Soon he was giving speeches at youth rallies, writing a book (published when he was 15) and doing interviews on CNN, ABC, and other national television outlets. What was the secret to this anxiety-ridden twelve-year-old becoming an international spokesman for millions of slaves who have no voice of their own?
Zach himself explained: "…[N]one of this would be possible without Jesus Christ. He set me free, so I want to help others find that same freedom." That's the true Christian spirit: we don't just sit around; we act; we do hard things, just as Christ did, to develop our potential and build a better world.
So Advent is about getting ready, not just waiting around.
And there is absolutely no better way to get ready for Advent and for Christ’s Second Coming than by helping someone else get ready for them. And we do that by living lives that reflect and communicate God’s goodness.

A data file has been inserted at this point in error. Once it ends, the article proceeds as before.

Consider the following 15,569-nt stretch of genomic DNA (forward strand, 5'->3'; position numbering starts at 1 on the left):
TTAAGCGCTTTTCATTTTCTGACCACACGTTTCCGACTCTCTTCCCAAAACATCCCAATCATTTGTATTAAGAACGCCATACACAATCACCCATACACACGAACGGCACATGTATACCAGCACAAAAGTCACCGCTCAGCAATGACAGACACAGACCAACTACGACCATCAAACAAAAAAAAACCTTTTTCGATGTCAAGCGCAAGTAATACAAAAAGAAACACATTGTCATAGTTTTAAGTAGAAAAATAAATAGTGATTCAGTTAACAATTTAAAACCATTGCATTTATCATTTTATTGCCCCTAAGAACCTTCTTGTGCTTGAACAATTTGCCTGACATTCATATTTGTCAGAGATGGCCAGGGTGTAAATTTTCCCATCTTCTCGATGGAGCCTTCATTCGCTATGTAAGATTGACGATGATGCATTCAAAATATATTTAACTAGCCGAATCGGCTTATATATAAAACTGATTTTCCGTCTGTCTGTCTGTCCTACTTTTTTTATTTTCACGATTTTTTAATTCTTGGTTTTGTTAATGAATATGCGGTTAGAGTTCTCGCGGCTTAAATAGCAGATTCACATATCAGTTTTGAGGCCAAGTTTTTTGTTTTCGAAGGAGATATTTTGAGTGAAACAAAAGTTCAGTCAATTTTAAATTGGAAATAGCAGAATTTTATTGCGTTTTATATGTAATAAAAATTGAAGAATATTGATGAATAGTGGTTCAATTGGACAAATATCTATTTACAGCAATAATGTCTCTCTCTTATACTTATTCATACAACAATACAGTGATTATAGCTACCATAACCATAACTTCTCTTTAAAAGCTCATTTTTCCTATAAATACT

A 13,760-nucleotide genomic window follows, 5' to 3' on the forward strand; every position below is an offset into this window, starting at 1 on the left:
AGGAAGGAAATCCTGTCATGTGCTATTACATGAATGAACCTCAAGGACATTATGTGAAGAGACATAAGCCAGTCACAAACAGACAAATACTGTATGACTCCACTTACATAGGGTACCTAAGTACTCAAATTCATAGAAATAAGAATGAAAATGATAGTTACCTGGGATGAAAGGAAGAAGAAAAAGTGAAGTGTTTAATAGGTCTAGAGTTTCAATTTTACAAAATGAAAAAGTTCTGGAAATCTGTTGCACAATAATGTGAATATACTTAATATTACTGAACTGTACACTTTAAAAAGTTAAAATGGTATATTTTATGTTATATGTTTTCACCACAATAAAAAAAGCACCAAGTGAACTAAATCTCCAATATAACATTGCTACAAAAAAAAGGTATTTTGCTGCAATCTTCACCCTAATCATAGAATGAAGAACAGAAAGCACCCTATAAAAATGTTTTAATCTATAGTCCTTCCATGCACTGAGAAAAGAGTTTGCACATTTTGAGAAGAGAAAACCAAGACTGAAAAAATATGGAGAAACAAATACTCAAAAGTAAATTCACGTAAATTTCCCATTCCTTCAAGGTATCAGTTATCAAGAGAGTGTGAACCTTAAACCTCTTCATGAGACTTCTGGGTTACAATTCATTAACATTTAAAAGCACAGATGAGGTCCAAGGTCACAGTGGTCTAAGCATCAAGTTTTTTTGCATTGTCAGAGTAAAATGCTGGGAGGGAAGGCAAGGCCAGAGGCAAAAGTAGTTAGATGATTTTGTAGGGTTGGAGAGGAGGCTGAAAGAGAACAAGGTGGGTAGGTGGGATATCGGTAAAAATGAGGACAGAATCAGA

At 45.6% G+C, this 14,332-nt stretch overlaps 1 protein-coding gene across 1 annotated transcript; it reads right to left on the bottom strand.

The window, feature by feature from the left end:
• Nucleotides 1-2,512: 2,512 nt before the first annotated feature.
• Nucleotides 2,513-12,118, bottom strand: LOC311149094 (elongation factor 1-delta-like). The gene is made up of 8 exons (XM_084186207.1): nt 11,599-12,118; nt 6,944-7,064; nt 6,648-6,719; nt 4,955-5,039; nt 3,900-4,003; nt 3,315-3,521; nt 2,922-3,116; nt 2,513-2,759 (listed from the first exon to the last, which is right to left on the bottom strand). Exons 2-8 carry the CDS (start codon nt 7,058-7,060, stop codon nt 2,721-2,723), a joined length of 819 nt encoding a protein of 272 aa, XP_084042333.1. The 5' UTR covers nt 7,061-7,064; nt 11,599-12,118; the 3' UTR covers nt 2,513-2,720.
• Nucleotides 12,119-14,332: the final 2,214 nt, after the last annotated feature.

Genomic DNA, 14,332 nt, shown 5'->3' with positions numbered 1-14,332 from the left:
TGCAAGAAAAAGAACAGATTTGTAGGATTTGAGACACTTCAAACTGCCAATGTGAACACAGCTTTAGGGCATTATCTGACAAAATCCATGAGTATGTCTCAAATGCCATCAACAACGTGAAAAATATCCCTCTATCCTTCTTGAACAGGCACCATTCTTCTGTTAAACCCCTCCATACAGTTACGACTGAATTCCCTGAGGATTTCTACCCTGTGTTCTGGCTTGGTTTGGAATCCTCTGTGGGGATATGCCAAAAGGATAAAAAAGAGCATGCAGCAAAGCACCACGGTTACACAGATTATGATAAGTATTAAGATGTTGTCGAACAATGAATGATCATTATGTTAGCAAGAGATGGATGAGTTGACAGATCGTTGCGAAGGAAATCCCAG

St Francis of Assisi’s most famous prayer gives us a to-do list in this regard. If each one of us prayed it every morning during Advent and did just one thing each day to try and make part of it come true in our lives, this would be one of our best Christmases ever, guaranteed.
It goes like this:
Lord, make me an instrument of your peace,
where there is hatred, let me sow love;
where there is injury, pardon;
where there is doubt, faith;
where there is despair, hope;
where there is darkness, light;
where there is sadness, joy;
Divine Master, grant that I may not so much seek to be consoled as to console; to be understood as to understand; to be loved as to love.
For it is in giving that we receive; it is in pardoning that we are pardoned; and it is in dying that we are born to eternal life.
All of you will be receiving today your booklet of Advent with St.Claire.
It is indeed in giving that we receive.
And so, to get ready to receive the graces God wants to give us during this season, we need to give of ourselves to God and to others. That may mean reaching out to those who are suffering, or sick or marginalized or spending more time with our Lord in prayer, or striving to put selfishness aside at home and create a welcoming, joyful family spirit.